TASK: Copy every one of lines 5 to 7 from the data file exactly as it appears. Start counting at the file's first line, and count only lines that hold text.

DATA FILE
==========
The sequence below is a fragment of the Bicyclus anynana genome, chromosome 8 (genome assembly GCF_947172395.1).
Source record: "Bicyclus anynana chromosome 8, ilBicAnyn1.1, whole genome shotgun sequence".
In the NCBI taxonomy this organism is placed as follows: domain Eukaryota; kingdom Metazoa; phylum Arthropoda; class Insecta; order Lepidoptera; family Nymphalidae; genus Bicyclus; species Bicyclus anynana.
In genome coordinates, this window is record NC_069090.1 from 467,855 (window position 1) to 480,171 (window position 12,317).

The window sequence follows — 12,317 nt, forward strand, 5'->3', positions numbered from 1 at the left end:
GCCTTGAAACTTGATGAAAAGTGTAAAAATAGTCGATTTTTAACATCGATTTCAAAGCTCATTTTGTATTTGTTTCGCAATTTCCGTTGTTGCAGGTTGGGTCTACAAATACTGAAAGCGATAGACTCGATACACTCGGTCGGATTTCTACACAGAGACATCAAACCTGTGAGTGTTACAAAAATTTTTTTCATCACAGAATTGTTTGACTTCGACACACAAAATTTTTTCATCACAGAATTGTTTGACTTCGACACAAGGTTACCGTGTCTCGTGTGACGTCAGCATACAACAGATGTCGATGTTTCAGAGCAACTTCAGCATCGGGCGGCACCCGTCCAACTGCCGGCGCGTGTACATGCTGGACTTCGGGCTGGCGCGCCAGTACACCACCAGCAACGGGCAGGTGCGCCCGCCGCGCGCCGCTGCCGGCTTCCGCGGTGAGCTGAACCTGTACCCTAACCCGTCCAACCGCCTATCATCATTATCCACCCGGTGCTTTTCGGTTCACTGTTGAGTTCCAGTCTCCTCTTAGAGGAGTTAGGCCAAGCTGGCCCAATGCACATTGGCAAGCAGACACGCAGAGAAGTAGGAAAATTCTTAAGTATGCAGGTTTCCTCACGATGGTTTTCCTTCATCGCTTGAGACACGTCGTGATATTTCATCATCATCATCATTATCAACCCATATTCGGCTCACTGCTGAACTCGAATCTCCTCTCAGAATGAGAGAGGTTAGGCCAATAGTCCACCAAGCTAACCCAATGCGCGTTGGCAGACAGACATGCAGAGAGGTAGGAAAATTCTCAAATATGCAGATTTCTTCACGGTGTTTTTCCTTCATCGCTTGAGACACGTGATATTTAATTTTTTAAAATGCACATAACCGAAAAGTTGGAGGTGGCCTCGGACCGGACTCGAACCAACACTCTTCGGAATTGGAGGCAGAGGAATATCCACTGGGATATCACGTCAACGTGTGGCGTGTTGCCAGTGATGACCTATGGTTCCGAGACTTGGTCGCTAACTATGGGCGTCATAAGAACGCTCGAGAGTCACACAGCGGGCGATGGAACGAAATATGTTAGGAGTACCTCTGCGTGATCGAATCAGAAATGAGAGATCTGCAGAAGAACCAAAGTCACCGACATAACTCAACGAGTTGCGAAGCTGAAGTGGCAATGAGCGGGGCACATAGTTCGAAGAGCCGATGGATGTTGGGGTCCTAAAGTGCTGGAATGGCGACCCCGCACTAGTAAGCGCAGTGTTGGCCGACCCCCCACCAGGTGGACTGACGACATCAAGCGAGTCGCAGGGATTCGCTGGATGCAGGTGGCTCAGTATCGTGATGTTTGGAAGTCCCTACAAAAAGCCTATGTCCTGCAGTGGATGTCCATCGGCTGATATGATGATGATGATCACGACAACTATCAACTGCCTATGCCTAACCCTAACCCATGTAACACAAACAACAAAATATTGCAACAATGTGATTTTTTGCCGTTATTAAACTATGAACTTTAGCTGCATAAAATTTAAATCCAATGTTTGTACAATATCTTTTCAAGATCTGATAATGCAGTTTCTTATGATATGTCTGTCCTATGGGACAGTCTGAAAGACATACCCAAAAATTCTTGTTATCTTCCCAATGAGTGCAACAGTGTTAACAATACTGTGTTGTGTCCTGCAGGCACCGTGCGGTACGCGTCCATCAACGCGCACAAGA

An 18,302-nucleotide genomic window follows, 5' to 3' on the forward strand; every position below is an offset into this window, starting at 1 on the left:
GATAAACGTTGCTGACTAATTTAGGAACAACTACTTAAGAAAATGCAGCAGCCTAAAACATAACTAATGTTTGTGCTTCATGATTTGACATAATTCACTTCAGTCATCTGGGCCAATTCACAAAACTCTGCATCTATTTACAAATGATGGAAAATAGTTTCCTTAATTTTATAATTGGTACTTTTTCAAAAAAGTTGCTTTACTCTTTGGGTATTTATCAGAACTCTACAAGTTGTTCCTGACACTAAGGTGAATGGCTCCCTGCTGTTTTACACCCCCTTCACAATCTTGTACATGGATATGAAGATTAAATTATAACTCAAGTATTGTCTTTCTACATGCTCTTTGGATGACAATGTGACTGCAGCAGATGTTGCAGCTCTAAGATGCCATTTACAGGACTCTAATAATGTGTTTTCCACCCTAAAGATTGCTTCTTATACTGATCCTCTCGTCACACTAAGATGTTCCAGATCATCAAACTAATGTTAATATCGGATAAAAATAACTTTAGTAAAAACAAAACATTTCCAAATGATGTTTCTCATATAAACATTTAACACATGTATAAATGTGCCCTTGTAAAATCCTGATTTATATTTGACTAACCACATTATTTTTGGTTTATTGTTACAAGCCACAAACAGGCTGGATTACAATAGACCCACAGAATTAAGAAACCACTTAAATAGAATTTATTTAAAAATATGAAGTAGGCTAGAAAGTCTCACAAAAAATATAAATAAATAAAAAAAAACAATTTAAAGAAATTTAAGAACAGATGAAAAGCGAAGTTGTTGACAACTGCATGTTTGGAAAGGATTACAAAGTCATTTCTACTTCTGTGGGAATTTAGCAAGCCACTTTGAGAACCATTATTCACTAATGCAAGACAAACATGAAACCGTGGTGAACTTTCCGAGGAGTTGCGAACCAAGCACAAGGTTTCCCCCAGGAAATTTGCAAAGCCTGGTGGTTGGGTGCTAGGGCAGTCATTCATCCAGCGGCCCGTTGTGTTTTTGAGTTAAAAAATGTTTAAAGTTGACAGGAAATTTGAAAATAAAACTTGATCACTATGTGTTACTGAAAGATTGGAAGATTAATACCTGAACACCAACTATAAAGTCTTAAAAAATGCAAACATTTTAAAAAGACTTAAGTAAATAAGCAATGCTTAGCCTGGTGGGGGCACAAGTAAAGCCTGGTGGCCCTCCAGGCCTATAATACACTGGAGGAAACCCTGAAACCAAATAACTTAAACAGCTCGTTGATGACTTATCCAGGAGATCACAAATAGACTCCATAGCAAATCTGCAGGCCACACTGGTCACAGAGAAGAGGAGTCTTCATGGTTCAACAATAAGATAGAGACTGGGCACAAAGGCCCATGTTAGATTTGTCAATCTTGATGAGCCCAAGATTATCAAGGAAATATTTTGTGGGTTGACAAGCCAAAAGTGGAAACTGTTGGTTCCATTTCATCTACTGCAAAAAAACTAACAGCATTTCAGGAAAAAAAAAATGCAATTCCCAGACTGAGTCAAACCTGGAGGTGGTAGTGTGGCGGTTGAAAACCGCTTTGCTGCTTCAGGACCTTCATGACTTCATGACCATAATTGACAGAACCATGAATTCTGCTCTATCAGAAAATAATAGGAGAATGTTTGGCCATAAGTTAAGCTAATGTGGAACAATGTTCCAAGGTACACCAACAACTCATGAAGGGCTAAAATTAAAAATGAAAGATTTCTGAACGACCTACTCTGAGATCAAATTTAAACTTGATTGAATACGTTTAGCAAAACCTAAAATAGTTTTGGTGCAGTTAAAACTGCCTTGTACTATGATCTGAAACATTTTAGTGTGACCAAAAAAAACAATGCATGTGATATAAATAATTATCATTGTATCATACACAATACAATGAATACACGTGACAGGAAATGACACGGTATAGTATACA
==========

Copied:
The window sequence follows — 12,317 nt, forward strand, 5'->3', positions numbered from 1 at the left end:
GCCTTGAAACTTGATGAAAAGTGTAAAAATAGTCGATTTTTAACATCGATTTCAAAGCTCATTTTGTATTTGTTTCGCAATTTCCGTTGTTGCAGGTTGGGTCTACAAATACTGAAAGCGATAGACTCGATACACTCGGTCGGATTTCTACACAGAGACATCAAACCTGTGAGTGTTACAAAAATTTTTTTCATCACAGAATTGTTTGACTTCGACACACAAAATTTTTTCATCACAGAATTGTTTGACTTCGACACAAGGTTACCGTGTCTCGTGTGACGTCAGCATACAACAGATGTCGATGTTTCAGAGCAACTTCAGCATCGGGCGGCACCCGTCCAACTGCCGGCGCGTGTACATGCTGGACTTCGGGCTGGCGCGCCAGTACACCACCAGCAACGGGCAGGTGCGCCCGCCGCGCGCCGCTGCCGGCTTCCGCGGTGAGCTGAACCTGTACCCTAACCCGTCCAACCGCCTATCATCATTATCCACCCGGTGCTTTTCGGTTCACTGTTGAGTTCCAGTCTCCTCTTAGAGGAGTTAGGCCAAGCTGGCCCAATGCACATTGGCAAGCAGACACGCAGAGAAGTAGGAAAATTCTTAAGTATGCAGGTTTCCTCACGATGGTTTTCCTTCATCGCTTGAGACACGTCGTGATATTTCATCATCATCATCATTATCAACCCATATTCGGCTCACTGCTGAACTCGAATCTCCTCTCAGAATGAGAGAGGTTAGGCCAATAGTCCACCAAGCTAACCCAATGCGCGTTGGCAGACAGACATGCAGAGAGGTAGGAAAATTCTCAAATATGCAGATTTCTTCACGGTGTTTTTCCTTCATCGCTTGAGACACGTGATATTTAATTTTTTAAAATGCACATAACCGAAAAGTTGGAGGTGGCCTCGGACCGGACTCGAACCAACACTCTTCGGAATTGGAGGCAGAGGAATATCCACTGGGATATCACGTCAACGTGTGGCGTGTTGCCAGTGATGACCTATGGTTCCGAGACTTGGTCGCTAACTATGGGCGTCATAAGAACGCTCGAGAGTCACACAGCGGGCGATGGAACGAAATATGTTAGGAGTACCTCTGCGTGATCGAATCAGAAATGAGAGATCTGCAGAAGAACCAAAGTCACCGACATAACTCAACGAGTTGCGAAGCTGAAGTGGCAATGAGCGGGGCACATAGTTCGAAGAGCCGATGGATGTTGGGGTCCTAAAGTGCTGGAATGGCGACCCCGCACTAGTAAGCGCAGTGTTGGCCGACCCCCCACCAGGTGGACTGACGACATCAAGCGAGTCGCAGGGATTCGCTGGATGCAGGTGGCTCAGTATCGTGATGTTTGGAAGTCCCTACAAAAAGCCTATGTCCTGCAGTGGATGTCCATCGGCTGATATGATGATGATGATCACGACAACTATCAACTGCCTATGCCTAACCCTAACCCATGTAACACAAACAACAAAATATTGCAACAATGTGATTTTTTGCCGTTATTAAACTATGAACTTTAGCTGCATAAAATTTAAATCCAATGTTTGTACAATATCTTTTCAAGATCTGATAATGCAGTTTCTTATGATATGTCTGTCCTATGGGACAGTCTGAAAGACATACCCAAAAATTCTTGTTATCTTCCCAATGAGTGCAACAGTGTTAACAATACTGTGTTGTGTCCTGCAGGCACCGTGCGGTACGCGTCCATCAACGCGCACAAGA

An 18,302-nucleotide genomic window follows, 5' to 3' on the forward strand; every position below is an offset into this window, starting at 1 on the left: